Most schools were not designed to feed teenagers’ neurological hunger for meaningful social, intellectual, creative, emotional, and physical experiences. In fact, most schools remove students from the very experiences that could best support this hunger: direct contact with experts, within community, and in nature.
The Sage School reflects an ancient evolutionary truth: Our brains are built by the experiences we have, and the quality and type of those experiences matters. We learn from people, from stories, and from doing. We are creators, designers, and meaning-makers.
Adolescence provides a unique opportunity in human development. It is a sensitive period of massive brain growth, a time when we develop our identities, when our autonomy matures, and when we practice the reflective problem solving and advanced social skills required to function fully in the adult community.
Adolescence is at once a distinct stage and also the beginning of our adult lives. Teenagers seek meaningful work that connects them with their community, that develops their sense of place, and, ultimately, that helps them understand who they are.
This is why we created The Sage School.
The Sage School began as an idea; the outgrowth of two careers in teaching, and the product of experience, observation, reflection, and conversation surrounding adolescents. Harry Weekes and Chris McAvoy spent the better part of a decade examining and working to guide students to know themselves, engage their local community, and enrich their global understanding. As a result, Chris and Harry sought to construct a new system: A school designed around teenagers to honor adolescence as a central and critical window in human development.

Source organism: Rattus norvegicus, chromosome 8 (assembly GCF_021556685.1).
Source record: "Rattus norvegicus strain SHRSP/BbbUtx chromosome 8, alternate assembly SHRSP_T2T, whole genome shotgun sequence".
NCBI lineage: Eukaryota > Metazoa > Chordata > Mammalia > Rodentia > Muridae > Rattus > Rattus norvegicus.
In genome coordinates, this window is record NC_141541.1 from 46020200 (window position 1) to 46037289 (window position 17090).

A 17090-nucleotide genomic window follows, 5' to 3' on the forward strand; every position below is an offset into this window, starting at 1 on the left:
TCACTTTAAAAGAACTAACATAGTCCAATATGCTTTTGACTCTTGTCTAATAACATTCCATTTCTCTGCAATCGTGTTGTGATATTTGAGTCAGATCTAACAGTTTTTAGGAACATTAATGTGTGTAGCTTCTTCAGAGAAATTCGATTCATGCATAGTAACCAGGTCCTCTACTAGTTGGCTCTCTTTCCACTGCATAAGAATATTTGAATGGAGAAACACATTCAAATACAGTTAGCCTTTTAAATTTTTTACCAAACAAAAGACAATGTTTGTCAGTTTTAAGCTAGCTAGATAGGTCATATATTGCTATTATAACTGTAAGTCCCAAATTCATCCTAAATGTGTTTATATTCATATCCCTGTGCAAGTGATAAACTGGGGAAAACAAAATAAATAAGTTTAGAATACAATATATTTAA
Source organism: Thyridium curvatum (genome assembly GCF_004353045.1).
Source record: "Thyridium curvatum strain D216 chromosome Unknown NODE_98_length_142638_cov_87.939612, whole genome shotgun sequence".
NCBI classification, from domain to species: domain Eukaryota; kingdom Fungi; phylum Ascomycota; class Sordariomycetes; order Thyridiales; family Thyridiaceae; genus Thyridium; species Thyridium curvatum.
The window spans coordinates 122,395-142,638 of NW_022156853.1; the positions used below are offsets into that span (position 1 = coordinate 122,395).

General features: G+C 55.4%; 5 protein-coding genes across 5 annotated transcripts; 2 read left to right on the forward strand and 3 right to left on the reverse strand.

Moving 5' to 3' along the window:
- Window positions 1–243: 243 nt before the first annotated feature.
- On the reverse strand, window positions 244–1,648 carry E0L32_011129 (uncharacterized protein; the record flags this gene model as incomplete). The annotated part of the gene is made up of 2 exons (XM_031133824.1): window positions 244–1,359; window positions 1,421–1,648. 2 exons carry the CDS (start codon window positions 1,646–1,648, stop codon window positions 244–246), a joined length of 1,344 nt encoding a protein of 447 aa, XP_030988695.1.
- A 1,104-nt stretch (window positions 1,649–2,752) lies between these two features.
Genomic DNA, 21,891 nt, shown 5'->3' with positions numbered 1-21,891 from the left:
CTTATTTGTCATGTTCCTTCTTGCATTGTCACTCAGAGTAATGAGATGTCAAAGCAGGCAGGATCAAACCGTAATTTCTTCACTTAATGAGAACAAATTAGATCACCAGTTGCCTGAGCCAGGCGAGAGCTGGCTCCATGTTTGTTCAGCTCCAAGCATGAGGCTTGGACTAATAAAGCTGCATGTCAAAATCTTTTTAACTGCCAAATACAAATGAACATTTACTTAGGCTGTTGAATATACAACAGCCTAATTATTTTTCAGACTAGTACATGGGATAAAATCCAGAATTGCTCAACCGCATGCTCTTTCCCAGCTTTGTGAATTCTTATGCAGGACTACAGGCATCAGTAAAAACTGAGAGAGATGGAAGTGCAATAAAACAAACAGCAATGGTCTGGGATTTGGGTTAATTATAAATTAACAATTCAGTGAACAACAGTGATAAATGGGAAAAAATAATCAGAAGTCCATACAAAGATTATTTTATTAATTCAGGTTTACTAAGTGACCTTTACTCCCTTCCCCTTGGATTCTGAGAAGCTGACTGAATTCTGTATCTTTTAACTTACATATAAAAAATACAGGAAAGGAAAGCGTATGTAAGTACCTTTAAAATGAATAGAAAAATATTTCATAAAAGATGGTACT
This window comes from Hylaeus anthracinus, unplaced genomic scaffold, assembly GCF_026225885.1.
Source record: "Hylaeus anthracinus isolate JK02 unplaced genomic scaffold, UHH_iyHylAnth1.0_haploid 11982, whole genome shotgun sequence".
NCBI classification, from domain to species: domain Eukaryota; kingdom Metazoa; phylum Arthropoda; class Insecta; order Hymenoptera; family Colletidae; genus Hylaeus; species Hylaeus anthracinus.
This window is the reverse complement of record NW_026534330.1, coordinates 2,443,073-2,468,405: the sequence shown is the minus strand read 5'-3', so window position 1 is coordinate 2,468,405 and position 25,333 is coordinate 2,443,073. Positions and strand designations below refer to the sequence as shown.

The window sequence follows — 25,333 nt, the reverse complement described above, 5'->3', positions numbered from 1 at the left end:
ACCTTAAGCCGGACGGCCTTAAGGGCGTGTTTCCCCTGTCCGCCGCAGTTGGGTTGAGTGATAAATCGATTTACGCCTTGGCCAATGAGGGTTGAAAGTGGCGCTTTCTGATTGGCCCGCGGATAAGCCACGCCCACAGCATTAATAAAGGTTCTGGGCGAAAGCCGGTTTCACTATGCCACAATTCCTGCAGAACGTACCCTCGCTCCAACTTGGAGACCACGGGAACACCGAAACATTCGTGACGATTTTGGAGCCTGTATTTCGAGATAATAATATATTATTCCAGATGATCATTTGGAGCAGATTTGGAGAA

Founded in the late spring of 2009, The Sage School opened with 16 students in grades 8 through 12 in September of that year. Since then, the school has grown to serve students across grades 6 through 12.
The Sage School is a fully accredited member of the Northwest Association of Independent Schools. NWAIS is dedicated to guiding our ongoing improvement and advancing independent school education.
NWAIS accreditation provides many benefits:
- Accreditation provides school leadership with an independent, non-governmental validation that the school they oversee is effectively delivering a quality educational experience to its students
- Accreditation strengthens and sustains schools, making schools worthy of public confidence while minimizing the scope of external control
- Accreditation assesses whether or not schools have adequate resources, staffing, leadership, and structures in place to allow for continual improvement
- Accreditation validates and improves schools through connection with colleagues, and through the peer review process
- Accreditation encourages collegiality and dialogue that allows schools to learn from each other’s expertise and to share best practices
- Accreditation eases the transition for students moving from one accredited school to another